Have you ever ventured outside and something quite astonishing assaulted your nose? It may be easy to pin the blame on a wastewater treatment plant that could be nearby. However, foul odors commonly emanate from a variety of sources in our community:
- Industries (i.e. paper or chemical plants)
- Natural gas pipeline work
- A wastewater spill
- Wastewater plants
- Even private plumbing
Let’s start inside the home…
Private plumbing systems are designed to prevent wastewater gases from entering residences. All active sewer lines contain gases, and a malfunctioning plumbing system could allow gases or odors to enter the home.
Is the odor inside?
Is the odor only coming from…:
A drain that hasn’t been used recently?
We recommend for you to pour a gallon of water down the drain and see if the odor persists.
Multiple drains that are used frequently?
It may be a blockage or clog in your plumbing. Try a liquid dissolvent, please follow directions and see if this clears the clog and dissipates the odor.
A kitchen sink?
Clean the disposal (following the owner’s manual).
What you put down the drain (grease, oils, wipes) can cause odors clogging your plumbing. If the odor does not go away and is only inside your house, consider having a licensed plumber check your plumbing and vent system.
Odor Outside Home?
Every home has a wastewater vent (on the roof) that could be the source of an odor immediately outside your home (patio, deck, etc.). The odor could be caused by a clog or blockage in your plumbing. Check with neighbors to see if they are also experiencing the odor. If it is only noticed just outside your building, contact a plumber.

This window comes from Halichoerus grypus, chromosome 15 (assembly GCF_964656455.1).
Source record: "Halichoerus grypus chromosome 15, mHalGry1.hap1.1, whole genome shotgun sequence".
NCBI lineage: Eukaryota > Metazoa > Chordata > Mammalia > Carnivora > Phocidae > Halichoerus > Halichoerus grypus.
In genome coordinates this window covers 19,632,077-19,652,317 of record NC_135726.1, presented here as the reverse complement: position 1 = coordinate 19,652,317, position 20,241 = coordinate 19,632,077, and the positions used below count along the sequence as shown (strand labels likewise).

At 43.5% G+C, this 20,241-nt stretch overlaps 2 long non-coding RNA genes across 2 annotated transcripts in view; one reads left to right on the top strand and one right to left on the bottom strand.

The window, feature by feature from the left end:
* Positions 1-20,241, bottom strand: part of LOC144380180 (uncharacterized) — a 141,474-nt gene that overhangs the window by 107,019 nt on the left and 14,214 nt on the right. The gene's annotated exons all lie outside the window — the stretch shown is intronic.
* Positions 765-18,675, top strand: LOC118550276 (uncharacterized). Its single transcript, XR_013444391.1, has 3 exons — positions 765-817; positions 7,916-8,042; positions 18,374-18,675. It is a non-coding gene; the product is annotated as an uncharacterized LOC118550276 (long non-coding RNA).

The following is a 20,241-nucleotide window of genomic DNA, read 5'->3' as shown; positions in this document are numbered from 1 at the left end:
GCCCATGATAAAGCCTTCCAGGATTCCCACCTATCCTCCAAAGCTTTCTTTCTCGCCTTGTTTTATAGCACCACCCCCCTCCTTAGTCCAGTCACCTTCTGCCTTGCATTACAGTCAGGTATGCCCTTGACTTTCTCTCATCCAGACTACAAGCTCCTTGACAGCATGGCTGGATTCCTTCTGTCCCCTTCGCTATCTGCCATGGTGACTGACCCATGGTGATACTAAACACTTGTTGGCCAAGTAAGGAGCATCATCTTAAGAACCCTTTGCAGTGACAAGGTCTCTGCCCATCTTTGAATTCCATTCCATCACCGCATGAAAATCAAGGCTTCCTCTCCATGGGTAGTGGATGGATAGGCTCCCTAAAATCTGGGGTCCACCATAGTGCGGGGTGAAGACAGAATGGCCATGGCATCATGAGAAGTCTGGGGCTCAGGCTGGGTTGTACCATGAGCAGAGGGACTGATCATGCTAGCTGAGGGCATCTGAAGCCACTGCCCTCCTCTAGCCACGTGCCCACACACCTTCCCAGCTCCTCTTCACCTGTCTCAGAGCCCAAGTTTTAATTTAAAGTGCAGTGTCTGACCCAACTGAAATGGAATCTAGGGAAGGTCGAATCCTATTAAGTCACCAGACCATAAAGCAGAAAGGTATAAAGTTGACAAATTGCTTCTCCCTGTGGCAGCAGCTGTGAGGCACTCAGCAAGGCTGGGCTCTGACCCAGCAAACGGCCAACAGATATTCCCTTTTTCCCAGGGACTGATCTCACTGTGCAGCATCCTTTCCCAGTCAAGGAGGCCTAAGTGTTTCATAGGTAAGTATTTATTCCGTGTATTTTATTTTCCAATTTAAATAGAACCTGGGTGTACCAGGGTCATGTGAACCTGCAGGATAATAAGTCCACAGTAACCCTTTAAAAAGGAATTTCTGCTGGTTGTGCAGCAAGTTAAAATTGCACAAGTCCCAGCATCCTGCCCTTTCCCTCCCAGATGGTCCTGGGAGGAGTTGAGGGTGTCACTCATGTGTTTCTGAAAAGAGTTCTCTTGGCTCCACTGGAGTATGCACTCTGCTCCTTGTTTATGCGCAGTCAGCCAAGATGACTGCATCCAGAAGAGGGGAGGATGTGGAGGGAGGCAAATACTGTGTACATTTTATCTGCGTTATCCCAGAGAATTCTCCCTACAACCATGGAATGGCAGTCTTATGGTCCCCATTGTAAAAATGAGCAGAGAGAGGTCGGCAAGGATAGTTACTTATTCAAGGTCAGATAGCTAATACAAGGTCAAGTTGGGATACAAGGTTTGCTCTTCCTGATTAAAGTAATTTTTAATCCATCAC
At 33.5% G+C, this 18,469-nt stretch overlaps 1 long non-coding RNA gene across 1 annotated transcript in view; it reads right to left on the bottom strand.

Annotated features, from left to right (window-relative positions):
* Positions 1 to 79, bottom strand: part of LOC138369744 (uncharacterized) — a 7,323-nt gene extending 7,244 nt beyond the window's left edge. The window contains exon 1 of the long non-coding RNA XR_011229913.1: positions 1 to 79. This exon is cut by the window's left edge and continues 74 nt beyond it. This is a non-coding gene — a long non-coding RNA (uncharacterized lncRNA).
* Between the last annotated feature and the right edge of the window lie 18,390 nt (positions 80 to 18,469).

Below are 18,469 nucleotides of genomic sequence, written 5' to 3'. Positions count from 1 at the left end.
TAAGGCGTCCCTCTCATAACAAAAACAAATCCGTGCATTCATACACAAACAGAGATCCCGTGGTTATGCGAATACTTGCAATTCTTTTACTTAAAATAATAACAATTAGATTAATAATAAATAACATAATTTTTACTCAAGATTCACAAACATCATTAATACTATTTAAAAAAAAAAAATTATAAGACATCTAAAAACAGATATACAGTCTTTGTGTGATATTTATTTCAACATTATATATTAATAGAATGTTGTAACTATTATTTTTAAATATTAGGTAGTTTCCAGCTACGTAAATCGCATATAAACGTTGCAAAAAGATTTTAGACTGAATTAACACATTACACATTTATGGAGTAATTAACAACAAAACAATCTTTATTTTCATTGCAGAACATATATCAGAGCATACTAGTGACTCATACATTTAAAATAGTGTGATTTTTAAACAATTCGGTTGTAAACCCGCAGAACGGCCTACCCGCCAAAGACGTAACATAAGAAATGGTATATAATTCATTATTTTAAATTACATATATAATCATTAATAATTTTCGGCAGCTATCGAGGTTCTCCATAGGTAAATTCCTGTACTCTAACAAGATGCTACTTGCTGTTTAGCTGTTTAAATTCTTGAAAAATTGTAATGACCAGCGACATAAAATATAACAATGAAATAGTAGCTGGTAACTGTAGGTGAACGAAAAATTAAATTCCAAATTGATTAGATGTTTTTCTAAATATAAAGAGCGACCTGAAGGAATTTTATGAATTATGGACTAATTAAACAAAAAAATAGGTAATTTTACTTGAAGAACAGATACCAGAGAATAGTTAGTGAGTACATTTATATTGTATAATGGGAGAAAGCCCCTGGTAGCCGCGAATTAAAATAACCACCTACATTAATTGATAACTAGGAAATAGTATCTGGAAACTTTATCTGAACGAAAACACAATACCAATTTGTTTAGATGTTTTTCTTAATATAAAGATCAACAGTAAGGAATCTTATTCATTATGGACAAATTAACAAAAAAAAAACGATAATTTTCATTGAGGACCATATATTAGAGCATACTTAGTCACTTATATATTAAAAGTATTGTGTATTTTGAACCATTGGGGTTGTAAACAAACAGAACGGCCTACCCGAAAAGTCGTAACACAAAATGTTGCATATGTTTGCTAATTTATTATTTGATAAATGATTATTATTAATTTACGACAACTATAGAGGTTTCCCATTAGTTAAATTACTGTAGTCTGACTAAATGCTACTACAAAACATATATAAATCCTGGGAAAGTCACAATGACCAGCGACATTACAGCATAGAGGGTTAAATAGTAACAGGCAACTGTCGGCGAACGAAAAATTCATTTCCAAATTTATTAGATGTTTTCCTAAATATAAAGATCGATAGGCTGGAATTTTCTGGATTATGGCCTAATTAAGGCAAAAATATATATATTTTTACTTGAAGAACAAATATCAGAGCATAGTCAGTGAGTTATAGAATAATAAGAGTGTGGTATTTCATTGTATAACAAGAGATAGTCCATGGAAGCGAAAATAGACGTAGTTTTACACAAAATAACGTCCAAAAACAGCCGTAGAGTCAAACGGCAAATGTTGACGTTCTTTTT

Another place to check is in your front yard. Most homes also have a white plastic lid called a cleanout, and that if not closed properly it may cause odor in the yard.
If you live on waterfront property or the road is higher than your house, you may have a low-pressure sanitary sewer system to pump your wastewater up to the gravity fed sewer system. It is possible that this system may be causing an odor in the pump basin if something is malfunctioning.
What Can Cause A Wastewater Type Odor?
Sewage odor may be a sign of a nearby wastewater overflow that needs immediate attention.
If you see or suspect a wastewater overflow or spill, call 311 or 704-336-7600 – 24 hours a day, seven days a week. If calling after hours, please say or select ‘wastewater emergency’ to speak to our dispatchers.
If you live beside a wastewater treatment plant, there may be some occasions when a smell is noticeable outside the property. Wastewater odor can be noticeable during warm temperatures, buildup of debris in pipes, or low flow during some nights and weekends.
CLTWater Takes Odor Seriously
For decades, wastewater treatment plants that were once neighbors to farms and forests are now neighbors to residential neighborhoods and businesses. In fact, there’s a wastewater treatment plant in the Little Sugar Creek / South Park area! As people moved closer to our plants, CLTWater invested millions on odor reduction. We aren’t baking bread, but we try hard to make the treatment of our community’s wastewater less noticeable.
Air scrubbers, carbon filters, bio-filters, help CLTWater reduce odors that can occur during the wastewater treatment process. We are committed to safely treating wastewater and reducing odors. We appreciate your input to help us identify potential odors.
How Do I Report an Odor or Sewer Spill?
If you see or suspect a wastewater overflow, call 311 – 24 hours a day, seven days a week (say or select wastewater emergency).
- Try to locate the source.
- If it is coming from a manhole or a creek, call 311 or 704-336-7600 and provide the closest address.
- A repair crew will respond quickly, investigate the cause and repair any publicly owned pipes, if needed.